Conference Examines Possible Solutions for Minority Health Care Disparities
Health care providers and executives from New York and across the country gathered for the two-day Institute for Healthcare Disparities conference at Nassau University Medical Center, which ended on Saturday and examined possible solutions for addressing health care disparities some minority communities face, the Long Island Newsday reports.
Bioethicist Harriet Washington, the keynote speaker of the conference, said current research has found that disparities similar to ones that for decades prevented blacks from being treated in the same facilities as whites still persist. For example, prescription-level painkillers often are not stocked at pharmacies in black neighborhoods, she said.
To address some of the disparities, Aloysius Cuyjet, NUMC's chair of medicine and director of the medical center's disparities institute, recommended the use of electronic health monitoring to allow patients to routinely report diagnostic test results. Such a program is expected to become available sometime this year, Cuyjet said (Ricks, Long Island Newsday, 4/19).
Kidney Disease Study
Black kidney disease patients treated in the Veterans Administration medical system appear to live longer than whites with the condition, according to a study released at the conference, Newsday reports. For the study, researcher Csaba Kovesdy studied 298 black and 945 white male patients with moderate to advanced chronic kidney disease. The participants were receiving care in the VA system -- meaning that the standard of care among patients was essentially equal -- according to Newsday. Researchers statistically weighted the results to equalize the smaller number of black participants.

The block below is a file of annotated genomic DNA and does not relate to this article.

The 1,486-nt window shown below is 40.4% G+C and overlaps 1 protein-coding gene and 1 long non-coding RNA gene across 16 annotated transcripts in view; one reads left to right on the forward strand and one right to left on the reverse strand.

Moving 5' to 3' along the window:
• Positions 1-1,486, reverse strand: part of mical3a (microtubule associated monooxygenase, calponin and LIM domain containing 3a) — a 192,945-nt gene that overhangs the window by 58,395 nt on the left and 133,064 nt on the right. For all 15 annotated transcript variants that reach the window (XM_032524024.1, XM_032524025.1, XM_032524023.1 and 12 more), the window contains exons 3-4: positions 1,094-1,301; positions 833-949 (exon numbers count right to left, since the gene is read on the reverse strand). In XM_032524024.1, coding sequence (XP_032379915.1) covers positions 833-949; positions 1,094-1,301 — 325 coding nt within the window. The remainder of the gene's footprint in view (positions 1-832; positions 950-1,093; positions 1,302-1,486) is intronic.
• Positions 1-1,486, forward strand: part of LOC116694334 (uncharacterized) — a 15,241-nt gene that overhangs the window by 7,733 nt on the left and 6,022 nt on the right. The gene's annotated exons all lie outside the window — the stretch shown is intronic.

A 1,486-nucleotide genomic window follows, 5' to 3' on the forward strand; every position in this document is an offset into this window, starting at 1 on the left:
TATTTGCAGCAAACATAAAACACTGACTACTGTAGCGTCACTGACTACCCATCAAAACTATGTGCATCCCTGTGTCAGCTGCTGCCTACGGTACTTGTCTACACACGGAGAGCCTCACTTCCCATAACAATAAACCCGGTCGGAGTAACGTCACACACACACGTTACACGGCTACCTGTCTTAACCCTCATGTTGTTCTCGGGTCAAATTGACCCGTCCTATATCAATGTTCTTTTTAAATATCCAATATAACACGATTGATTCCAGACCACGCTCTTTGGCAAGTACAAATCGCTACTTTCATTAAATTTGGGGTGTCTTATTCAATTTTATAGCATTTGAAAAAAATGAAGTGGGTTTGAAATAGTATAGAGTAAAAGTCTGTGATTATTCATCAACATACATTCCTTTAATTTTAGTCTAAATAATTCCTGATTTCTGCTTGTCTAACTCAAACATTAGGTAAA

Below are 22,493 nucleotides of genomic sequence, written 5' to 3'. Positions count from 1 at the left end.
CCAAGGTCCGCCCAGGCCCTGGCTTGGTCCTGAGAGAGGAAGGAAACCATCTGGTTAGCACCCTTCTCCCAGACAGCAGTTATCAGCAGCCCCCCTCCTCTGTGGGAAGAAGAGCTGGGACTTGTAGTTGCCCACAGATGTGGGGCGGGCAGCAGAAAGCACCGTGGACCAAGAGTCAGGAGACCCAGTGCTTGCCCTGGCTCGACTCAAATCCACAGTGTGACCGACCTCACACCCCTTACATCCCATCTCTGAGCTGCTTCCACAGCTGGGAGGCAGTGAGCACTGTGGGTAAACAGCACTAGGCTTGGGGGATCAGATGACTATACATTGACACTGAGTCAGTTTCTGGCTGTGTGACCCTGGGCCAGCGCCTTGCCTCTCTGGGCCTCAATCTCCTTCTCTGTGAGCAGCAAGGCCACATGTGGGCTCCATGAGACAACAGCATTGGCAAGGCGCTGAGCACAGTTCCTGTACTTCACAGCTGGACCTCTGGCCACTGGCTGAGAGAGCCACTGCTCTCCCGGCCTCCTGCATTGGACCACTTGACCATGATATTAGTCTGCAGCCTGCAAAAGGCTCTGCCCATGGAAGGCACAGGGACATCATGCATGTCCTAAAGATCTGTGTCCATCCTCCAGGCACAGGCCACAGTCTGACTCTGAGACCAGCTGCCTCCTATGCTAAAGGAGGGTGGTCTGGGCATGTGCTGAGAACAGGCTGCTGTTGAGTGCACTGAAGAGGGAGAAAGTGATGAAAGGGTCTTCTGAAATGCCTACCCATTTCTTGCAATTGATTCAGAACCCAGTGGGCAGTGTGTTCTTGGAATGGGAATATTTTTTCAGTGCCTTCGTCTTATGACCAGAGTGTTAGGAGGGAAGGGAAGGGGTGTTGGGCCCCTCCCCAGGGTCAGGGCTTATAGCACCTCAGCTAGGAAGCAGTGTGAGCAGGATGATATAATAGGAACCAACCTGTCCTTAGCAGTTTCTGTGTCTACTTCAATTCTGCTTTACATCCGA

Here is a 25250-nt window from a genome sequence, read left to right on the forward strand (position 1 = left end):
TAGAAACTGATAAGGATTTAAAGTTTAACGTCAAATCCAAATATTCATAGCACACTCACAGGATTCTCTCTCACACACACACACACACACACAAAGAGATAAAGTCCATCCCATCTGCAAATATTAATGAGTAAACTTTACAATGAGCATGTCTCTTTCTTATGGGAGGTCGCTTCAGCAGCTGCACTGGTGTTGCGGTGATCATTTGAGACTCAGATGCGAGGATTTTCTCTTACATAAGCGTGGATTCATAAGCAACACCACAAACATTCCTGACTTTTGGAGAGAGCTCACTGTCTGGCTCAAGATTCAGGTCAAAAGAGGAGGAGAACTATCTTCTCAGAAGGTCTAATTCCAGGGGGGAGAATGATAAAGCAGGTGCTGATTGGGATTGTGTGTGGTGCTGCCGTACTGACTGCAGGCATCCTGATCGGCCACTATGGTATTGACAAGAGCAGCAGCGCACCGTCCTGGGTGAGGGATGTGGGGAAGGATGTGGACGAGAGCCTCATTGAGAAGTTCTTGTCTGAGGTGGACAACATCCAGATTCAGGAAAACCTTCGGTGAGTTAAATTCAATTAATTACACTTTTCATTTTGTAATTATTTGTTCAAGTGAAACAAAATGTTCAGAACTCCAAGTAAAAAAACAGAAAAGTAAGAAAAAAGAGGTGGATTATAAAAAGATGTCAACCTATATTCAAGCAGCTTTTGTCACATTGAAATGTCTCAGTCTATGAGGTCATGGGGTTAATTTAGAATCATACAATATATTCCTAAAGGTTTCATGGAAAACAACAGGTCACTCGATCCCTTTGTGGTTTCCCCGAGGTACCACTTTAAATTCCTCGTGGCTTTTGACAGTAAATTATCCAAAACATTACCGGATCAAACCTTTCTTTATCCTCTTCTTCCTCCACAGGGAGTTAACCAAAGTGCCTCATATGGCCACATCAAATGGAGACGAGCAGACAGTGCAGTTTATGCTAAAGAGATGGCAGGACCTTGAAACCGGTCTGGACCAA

According to Kovesdy, even though women and patients whose race could not be determined were excluded from the study, its findings are important because they indicate a phenomenon that scientists have never before detected. "These survival discrepancies are quite different from what is seen in the general population, where black Americans typically experience higher mortality and lower life expectancy than whites," Kovesdy said, adding, "More research is needed to explain these differences and to alleviate the racial and ethnic discrepancies in health outcomes in the United States."
The study's findings counter a long-held belief by some experts that whites typically receive advantages in health care, Newsday reports. Other researchers have raised concerns about the study's lack of inclusion of data about women and other racial groups. "The conclusion they've drawn is that black males live longer because you can't really extrapolate that data to women," Cuyjet said (Ricks, Long Island Newsday, 4/16).
An abstract of the study is available online.